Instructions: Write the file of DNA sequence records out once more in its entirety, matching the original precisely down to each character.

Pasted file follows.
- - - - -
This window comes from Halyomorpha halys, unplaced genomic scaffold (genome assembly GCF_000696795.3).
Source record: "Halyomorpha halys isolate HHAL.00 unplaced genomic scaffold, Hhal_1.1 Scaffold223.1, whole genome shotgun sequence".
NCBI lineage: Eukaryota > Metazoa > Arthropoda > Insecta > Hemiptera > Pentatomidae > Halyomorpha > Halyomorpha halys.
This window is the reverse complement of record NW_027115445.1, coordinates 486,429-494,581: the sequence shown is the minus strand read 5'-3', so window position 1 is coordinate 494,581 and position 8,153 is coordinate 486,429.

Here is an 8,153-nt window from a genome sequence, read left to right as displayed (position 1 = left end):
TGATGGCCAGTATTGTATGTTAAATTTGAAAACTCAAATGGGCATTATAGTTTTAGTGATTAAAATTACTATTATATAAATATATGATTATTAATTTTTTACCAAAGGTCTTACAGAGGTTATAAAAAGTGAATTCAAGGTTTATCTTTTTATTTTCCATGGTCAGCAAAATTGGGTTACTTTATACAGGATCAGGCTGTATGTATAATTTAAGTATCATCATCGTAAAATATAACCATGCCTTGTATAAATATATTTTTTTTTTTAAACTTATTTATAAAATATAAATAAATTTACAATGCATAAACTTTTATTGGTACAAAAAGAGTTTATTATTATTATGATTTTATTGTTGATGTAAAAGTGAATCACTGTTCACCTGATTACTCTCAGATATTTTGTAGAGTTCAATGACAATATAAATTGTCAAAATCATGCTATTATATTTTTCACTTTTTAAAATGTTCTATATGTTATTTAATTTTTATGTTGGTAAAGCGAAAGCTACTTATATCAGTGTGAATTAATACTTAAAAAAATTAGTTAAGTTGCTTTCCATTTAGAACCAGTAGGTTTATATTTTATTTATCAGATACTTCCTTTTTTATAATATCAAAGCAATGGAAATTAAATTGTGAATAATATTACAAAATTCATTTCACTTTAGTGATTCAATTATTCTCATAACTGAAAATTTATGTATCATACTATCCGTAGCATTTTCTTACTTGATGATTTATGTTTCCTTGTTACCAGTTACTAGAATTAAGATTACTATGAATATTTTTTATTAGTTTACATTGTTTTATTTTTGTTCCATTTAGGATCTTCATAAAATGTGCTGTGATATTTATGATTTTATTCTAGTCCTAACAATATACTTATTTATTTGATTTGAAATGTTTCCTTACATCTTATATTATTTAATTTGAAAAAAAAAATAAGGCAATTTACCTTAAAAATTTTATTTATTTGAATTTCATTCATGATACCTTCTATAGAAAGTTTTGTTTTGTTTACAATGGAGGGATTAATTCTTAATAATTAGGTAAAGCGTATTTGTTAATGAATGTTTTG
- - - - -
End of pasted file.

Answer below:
This window comes from Halyomorpha halys, unplaced genomic scaffold (genome assembly GCF_000696795.3).
Source record: "Halyomorpha halys isolate HHAL.00 unplaced genomic scaffold, Hhal_1.1 Scaffold223.1, whole genome shotgun sequence".
NCBI lineage: Eukaryota > Metazoa > Arthropoda > Insecta > Hemiptera > Pentatomidae > Halyomorpha > Halyomorpha halys.
This window is the reverse complement of record NW_027115445.1, coordinates 486,429-494,581: the sequence shown is the minus strand read 5'-3', so window position 1 is coordinate 494,581 and position 8,153 is coordinate 486,429.

Here is an 8,153-nt window from a genome sequence, read left to right as displayed (position 1 = left end):
TGATGGCCAGTATTGTATGTTAAATTTGAAAACTCAAATGGGCATTATAGTTTTAGTGATTAAAATTACTATTATATAAATATATGATTATTAATTTTTTACCAAAGGTCTTACAGAGGTTATAAAAAGTGAATTCAAGGTTTATCTTTTTATTTTCCATGGTCAGCAAAATTGGGTTACTTTATACAGGATCAGGCTGTATGTATAATTTAAGTATCATCATCGTAAAATATAACCATGCCTTGTATAAATATATTTTTTTTTTTAAACTTATTTATAAAATATAAATAAATTTACAATGCATAAACTTTTATTGGTACAAAAAGAGTTTATTATTATTATGATTTTATTGTTGATGTAAAAGTGAATCACTGTTCACCTGATTACTCTCAGATATTTTGTAGAGTTCAATGACAATATAAATTGTCAAAATCATGCTATTATATTTTTCACTTTTTAAAATGTTCTATATGTTATTTAATTTTTATGTTGGTAAAGCGAAAGCTACTTATATCAGTGTGAATTAATACTTAAAAAAATTAGTTAAGTTGCTTTCCATTTAGAACCAGTAGGTTTATATTTTATTTATCAGATACTTCCTTTTTTATAATATCAAAGCAATGGAAATTAAATTGTGAATAATATTACAAAATTCATTTCACTTTAGTGATTCAATTATTCTCATAACTGAAAATTTATGTATCATACTATCCGTAGCATTTTCTTACTTGATGATTTATGTTTCCTTGTTACCAGTTACTAGAATTAAGATTACTATGAATATTTTTTATTAGTTTACATTGTTTTATTTTTGTTCCATTTAGGATCTTCATAAAATGTGCTGTGATATTTATGATTTTATTCTAGTCCTAACAATATACTTATTTATTTGATTTGAAATGTTTCCTTACATCTTATATTATTTAATTTGAAAAAAAAAATAAGGCAATTTACCTTAAAAATTTTATTTATTTGAATTTCATTCATGATACCTTCTATAGAAAGTTTTGTTTTGTTTACAATGGAGGGATTAATTCTTAATAATTAGGTAAAGCGTATTTGTTAATGAATGTTTTG